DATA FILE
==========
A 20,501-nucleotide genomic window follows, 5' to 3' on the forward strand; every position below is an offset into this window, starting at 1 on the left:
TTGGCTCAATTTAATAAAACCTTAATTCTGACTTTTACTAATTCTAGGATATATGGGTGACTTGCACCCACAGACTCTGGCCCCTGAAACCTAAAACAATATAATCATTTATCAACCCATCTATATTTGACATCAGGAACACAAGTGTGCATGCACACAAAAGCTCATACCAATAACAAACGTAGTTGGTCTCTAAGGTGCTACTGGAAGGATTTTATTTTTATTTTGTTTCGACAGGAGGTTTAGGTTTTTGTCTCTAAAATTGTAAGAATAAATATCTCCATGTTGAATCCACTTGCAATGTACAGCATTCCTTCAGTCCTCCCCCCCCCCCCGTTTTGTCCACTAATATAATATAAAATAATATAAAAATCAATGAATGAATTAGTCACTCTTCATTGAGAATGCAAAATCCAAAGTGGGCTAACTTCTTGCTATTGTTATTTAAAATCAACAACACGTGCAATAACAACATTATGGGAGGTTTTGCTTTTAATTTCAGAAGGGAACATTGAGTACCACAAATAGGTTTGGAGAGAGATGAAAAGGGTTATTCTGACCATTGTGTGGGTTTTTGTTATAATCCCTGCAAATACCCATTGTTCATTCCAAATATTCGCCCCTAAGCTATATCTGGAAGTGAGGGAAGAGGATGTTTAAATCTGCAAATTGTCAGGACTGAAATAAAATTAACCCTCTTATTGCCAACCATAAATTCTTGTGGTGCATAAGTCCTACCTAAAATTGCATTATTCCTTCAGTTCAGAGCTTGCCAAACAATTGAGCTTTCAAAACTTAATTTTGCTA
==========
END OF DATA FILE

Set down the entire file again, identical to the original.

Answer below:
A 20,501-nucleotide genomic window follows, 5' to 3' on the forward strand; every position below is an offset into this window, starting at 1 on the left:
TTGGCTCAATTTAATAAAACCTTAATTCTGACTTTTACTAATTCTAGGATATATGGGTGACTTGCACCCACAGACTCTGGCCCCTGAAACCTAAAACAATATAATCATTTATCAACCCATCTATATTTGACATCAGGAACACAAGTGTGCATGCACACAAAAGCTCATACCAATAACAAACGTAGTTGGTCTCTAAGGTGCTACTGGAAGGATTTTATTTTTATTTTGTTTCGACAGGAGGTTTAGGTTTTTGTCTCTAAAATTGTAAGAATAAATATCTCCATGTTGAATCCACTTGCAATGTACAGCATTCCTTCAGTCCTCCCCCCCCCCCCGTTTTGTCCACTAATATAATATAAAATAATATAAAAATCAATGAATGAATTAGTCACTCTTCATTGAGAATGCAAAATCCAAAGTGGGCTAACTTCTTGCTATTGTTATTTAAAATCAACAACACGTGCAATAACAACATTATGGGAGGTTTTGCTTTTAATTTCAGAAGGGAACATTGAGTACCACAAATAGGTTTGGAGAGAGATGAAAAGGGTTATTCTGACCATTGTGTGGGTTTTTGTTATAATCCCTGCAAATACCCATTGTTCATTCCAAATATTCGCCCCTAAGCTATATCTGGAAGTGAGGGAAGAGGATGTTTAAATCTGCAAATTGTCAGGACTGAAATAAAATTAACCCTCTTATTGCCAACCATAAATTCTTGTGGTGCATAAGTCCTACCTAAAATTGCATTATTCCTTCAGTTCAGAGCTTGCCAAACAATTGAGCTTTCAAAACTTAATTTTGCTA